Figure 1. This simplified network layer model illustrates the separation of networking functions from the applications they serve. Click here to see an enlarged diagram.
These days, almost all computers are networked in one way or another, whether it be through a conventional wired network, wirelessly or over a dial-up connection. In order for the computer attached to the network to send and receive packets, the computer must have a unique address.
Many years ago, when programmers wanted to write a program that made use of a connection between two computers, the programmers would not only write the application they were concerned with, but also they had to write low-level code to access the networking hardware. I once worked on a project to develop one of the first network-based automation systems. The network drivers were an integral part of the application. If you changed the network card, you had to rewrite the automation system program. This approach worked, but it created a monolithic program that incorporated all of the nuances of a particular networking card into the application itself. Clearly, this was not an optimal situation.
Application programmers needed something that would isolate them from the rapid changes that were occurring in networking technology. The solution came in the form of a layered approach to networking.
Figure 1 shows a simplified version of the ISO 7 layer network model. Layer 1 describes the network hardware — the characteristics of the data transmitters and receivers; whether the network is optical, wireless or wired; and so on. Layer 2 describes how to organize bits to be sent over a particular network — Ethernet, ATM or token ring, for example. Layer 3 deals with organizing groups of computers into discreet networks and how computers on those networks are addressed. Layer 4 formats data from an application into datagrams and describes behavior of the network under error conditions.
The layered approach allows engineers to change out hardware at layer 1 and replace the software at layer 2 without having to completely rewrite the application that is using network services.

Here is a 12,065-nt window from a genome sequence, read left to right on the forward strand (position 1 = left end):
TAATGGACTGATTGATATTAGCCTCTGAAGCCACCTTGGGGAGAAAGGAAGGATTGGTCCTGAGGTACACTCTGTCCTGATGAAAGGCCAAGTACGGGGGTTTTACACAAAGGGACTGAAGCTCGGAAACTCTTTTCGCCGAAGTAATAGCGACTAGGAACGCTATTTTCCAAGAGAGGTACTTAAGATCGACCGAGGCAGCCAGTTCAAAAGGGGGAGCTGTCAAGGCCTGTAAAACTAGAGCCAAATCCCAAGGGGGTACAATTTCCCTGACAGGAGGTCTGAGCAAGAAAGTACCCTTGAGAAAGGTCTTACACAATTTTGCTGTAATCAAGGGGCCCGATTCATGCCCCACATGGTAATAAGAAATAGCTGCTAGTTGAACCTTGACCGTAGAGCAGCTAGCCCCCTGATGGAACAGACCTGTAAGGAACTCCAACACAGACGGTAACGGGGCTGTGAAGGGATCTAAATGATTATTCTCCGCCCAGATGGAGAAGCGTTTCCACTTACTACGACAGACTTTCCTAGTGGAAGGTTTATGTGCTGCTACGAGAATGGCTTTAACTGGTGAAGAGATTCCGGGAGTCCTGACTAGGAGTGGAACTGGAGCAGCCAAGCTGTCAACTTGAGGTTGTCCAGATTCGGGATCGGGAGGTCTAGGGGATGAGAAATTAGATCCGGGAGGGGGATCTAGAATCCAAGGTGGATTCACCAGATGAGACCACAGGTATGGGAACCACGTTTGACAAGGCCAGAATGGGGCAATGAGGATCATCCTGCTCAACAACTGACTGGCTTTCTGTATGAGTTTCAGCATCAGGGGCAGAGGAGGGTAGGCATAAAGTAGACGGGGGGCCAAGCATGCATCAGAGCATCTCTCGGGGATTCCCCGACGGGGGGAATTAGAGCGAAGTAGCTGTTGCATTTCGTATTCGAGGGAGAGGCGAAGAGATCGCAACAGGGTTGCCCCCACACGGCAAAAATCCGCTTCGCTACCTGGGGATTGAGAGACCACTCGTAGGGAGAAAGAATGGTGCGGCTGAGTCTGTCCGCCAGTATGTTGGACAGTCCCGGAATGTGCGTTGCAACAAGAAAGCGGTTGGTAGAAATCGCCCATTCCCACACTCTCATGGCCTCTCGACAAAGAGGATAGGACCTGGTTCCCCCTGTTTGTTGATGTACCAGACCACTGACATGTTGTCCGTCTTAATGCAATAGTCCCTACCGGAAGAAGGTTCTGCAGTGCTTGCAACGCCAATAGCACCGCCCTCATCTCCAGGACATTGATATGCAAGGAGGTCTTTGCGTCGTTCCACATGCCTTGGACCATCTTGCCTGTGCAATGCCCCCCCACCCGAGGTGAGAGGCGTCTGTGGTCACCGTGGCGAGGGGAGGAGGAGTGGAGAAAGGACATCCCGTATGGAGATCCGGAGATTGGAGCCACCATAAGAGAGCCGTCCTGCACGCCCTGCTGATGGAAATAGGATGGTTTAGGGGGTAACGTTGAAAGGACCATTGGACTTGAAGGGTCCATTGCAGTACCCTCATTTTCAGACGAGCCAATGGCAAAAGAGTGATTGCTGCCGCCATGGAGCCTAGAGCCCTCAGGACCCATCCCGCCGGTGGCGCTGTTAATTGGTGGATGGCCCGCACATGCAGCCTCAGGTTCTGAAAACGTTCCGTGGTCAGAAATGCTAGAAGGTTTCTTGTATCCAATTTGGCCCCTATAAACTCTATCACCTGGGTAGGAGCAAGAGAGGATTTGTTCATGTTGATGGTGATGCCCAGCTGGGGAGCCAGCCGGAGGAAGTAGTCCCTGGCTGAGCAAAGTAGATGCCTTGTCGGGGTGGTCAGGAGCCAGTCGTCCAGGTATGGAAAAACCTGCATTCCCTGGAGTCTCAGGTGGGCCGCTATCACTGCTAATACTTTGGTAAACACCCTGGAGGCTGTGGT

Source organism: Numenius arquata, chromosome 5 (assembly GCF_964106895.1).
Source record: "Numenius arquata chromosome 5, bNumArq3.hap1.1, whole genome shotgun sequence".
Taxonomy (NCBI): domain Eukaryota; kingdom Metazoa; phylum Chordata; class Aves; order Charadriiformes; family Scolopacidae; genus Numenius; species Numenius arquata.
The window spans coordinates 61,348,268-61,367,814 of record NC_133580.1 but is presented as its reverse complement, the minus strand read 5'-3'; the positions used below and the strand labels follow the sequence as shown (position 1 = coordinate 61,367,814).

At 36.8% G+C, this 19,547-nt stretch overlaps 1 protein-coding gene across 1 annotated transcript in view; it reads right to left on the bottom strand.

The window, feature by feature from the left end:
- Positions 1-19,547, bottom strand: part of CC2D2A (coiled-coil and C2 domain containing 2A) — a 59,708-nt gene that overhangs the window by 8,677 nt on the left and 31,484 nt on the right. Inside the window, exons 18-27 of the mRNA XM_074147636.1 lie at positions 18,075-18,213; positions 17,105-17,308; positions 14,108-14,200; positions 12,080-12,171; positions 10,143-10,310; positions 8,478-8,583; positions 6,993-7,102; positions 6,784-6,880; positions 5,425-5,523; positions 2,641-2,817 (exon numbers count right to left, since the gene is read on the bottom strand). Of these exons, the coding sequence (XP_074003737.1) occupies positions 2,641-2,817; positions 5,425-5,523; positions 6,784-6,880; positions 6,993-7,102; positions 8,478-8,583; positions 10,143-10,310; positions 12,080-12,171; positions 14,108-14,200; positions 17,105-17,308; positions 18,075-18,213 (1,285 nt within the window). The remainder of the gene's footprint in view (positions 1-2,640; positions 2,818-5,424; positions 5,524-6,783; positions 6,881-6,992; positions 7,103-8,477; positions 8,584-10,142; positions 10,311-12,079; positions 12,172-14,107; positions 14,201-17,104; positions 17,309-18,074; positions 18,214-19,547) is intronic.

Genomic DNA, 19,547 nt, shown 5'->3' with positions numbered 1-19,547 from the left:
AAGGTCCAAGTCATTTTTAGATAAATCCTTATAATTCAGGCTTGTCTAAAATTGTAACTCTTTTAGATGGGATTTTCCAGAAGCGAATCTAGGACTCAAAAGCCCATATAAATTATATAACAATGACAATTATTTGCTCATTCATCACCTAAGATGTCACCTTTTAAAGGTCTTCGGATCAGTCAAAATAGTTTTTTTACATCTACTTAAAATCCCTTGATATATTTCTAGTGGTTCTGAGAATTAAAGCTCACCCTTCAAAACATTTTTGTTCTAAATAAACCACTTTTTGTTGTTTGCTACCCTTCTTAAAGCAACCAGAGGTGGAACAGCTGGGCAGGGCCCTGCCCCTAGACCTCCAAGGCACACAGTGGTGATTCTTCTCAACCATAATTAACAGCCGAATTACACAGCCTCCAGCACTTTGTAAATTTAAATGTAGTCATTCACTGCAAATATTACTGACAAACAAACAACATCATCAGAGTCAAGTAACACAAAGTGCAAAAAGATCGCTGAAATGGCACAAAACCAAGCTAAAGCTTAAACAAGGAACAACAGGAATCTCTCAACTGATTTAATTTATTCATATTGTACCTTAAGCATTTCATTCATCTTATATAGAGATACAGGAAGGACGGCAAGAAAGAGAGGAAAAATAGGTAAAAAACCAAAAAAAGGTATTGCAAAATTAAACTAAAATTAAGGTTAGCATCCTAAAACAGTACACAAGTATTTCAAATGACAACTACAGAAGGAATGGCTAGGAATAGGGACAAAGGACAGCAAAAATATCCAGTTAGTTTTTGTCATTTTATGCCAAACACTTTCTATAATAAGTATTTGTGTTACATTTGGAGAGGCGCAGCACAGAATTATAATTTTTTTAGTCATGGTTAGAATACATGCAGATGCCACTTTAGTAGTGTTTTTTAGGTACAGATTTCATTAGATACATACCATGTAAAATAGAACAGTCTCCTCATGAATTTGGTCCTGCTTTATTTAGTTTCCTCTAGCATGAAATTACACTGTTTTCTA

MAC and IP addressing
Interestingly, in the case of Internet Protocol (IP) over Ethernet, two addresses are required. The first is the layer 2 Ethernet MAC address, and the second is the layer 3 IP address. In Ethernet applications, each card is given its own unique 48-bit MAC address. This address is permanently assigned to the card when it is manufactured. (Security note: In some cases, this address can be changed or spoofed.) The MAC address takes the form nn:nn:nn:nn:nn:nn, where nn can be either a number or letter from a to f. An example of a valid MAC address is 00:09:6b:8d:79:96. Blocks of MAC addresses are assigned to a manufacturer by the Institute of Electrical and Electronic Engineers. Within that block, it is up to the manufacturer to ensure that each address they assign is unique. Therefore, the MAC address above can also be written IBM_8d:79:96 because IBM has been assigned the block of MAC addresses beginning with 00:09:6b.
Layer 2 addresses provide positive identification of a particular computer. But they cannot be changed and provide no way to organize computers into groups or networks. The MAC addresses of computers in an engineering department will be entirely random. For a router on the network to know whether a particular packet was destined for a local computer or for a computer on the Internet, the router would have to store the MAC address of every computer both locally and on the Internet — an almost impossible task.
The solution to organizing computers into groups or networks is provided by layer 3 of the ISO model. In this layer, machines are identified by network address, and this address can be set by the user. TCP/IP is the most commonly used networking protocol today. IP addresses are written in dot notation, with four numbers between 0 and 255, separated by periods (e.g., 127.0.23.41).